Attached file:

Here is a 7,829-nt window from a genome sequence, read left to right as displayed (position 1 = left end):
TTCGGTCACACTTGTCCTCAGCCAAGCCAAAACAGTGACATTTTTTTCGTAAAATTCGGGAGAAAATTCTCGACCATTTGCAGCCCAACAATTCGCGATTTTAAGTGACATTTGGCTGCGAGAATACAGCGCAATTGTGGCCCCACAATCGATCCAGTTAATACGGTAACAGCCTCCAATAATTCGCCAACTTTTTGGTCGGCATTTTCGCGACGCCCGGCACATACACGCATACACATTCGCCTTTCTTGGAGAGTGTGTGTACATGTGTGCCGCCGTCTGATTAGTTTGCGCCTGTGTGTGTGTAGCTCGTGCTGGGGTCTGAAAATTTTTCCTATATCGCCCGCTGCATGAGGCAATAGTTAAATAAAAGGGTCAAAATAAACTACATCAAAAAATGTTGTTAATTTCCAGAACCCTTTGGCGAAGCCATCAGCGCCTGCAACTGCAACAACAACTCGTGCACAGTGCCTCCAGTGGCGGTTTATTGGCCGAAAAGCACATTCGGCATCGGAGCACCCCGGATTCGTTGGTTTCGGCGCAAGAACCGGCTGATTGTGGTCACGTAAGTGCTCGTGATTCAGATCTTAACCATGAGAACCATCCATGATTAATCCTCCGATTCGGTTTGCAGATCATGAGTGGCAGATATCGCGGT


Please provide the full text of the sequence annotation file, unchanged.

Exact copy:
Here is a 7,829-nt window from a genome sequence, read left to right as displayed (position 1 = left end):
TTCGGTCACACTTGTCCTCAGCCAAGCCAAAACAGTGACATTTTTTTCGTAAAATTCGGGAGAAAATTCTCGACCATTTGCAGCCCAACAATTCGCGATTTTAAGTGACATTTGGCTGCGAGAATACAGCGCAATTGTGGCCCCACAATCGATCCAGTTAATACGGTAACAGCCTCCAATAATTCGCCAACTTTTTGGTCGGCATTTTCGCGACGCCCGGCACATACACGCATACACATTCGCCTTTCTTGGAGAGTGTGTGTACATGTGTGCCGCCGTCTGATTAGTTTGCGCCTGTGTGTGTGTAGCTCGTGCTGGGGTCTGAAAATTTTTCCTATATCGCCCGCTGCATGAGGCAATAGTTAAATAAAAGGGTCAAAATAAACTACATCAAAAAATGTTGTTAATTTCCAGAACCCTTTGGCGAAGCCATCAGCGCCTGCAACTGCAACAACAACTCGTGCACAGTGCCTCCAGTGGCGGTTTATTGGCCGAAAAGCACATTCGGCATCGGAGCACCCCGGATTCGTTGGTTTCGGCGCAAGAACCGGCTGATTGTGGTCACGTAAGTGCTCGTGATTCAGATCTTAACCATGAGAACCATCCATGATTAATCCTCCGATTCGGTTTGCAGATCATGAGTGGCAGATATCGCGGT